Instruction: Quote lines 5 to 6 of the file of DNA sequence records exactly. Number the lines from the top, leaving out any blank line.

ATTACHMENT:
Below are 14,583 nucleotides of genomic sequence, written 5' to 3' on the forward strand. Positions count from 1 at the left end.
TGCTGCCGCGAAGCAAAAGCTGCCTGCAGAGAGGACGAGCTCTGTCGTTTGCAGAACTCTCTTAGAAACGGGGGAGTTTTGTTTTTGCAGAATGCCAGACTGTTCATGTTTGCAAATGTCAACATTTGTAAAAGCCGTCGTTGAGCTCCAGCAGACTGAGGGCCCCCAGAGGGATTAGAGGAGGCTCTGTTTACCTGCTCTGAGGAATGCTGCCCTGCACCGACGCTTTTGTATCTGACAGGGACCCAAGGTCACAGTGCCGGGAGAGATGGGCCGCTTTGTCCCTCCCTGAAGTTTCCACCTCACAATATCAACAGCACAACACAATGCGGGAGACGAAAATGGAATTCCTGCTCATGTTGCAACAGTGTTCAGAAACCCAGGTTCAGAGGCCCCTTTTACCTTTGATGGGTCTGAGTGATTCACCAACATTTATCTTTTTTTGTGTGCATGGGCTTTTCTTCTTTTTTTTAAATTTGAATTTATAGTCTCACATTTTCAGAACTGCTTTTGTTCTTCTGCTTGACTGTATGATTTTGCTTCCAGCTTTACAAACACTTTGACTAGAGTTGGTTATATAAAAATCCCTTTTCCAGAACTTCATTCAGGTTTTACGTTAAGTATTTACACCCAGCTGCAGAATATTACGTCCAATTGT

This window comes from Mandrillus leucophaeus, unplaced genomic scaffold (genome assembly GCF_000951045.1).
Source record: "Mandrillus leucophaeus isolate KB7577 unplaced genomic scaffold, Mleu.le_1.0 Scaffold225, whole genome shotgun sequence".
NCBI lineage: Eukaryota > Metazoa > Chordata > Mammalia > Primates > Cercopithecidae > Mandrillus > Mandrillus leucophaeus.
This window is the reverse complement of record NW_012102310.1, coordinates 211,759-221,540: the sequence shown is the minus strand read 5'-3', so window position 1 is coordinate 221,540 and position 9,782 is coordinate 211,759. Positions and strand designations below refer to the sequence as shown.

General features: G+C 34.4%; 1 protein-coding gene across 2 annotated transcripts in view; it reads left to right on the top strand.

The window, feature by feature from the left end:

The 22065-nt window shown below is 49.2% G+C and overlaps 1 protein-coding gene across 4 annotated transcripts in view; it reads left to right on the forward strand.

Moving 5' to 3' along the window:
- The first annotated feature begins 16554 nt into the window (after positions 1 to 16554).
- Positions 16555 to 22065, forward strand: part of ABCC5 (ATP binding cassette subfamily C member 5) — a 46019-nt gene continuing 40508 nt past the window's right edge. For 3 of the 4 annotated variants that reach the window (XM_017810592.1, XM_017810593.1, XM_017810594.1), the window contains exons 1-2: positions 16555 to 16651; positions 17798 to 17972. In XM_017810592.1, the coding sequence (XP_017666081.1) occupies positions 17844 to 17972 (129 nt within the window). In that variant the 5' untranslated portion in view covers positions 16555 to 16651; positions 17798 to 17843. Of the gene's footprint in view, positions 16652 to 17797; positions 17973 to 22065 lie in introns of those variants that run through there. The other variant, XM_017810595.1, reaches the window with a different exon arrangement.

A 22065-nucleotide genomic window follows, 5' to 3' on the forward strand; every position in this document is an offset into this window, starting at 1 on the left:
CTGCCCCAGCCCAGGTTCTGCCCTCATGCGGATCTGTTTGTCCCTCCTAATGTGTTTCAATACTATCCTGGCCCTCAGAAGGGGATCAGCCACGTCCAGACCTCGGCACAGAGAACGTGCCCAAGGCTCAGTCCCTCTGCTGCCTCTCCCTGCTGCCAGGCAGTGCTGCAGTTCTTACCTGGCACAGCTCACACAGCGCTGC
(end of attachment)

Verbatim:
NCBI lineage: Eukaryota > Metazoa > Chordata > Mammalia > Primates > Cercopithecidae > Mandrillus > Mandrillus leucophaeus.
This window is the reverse complement of record NW_012102310.1, coordinates 211,759-221,540: the sequence shown is the minus strand read 5'-3', so window position 1 is coordinate 221,540 and position 9,782 is coordinate 211,759. Positions and strand designations below refer to the sequence as shown.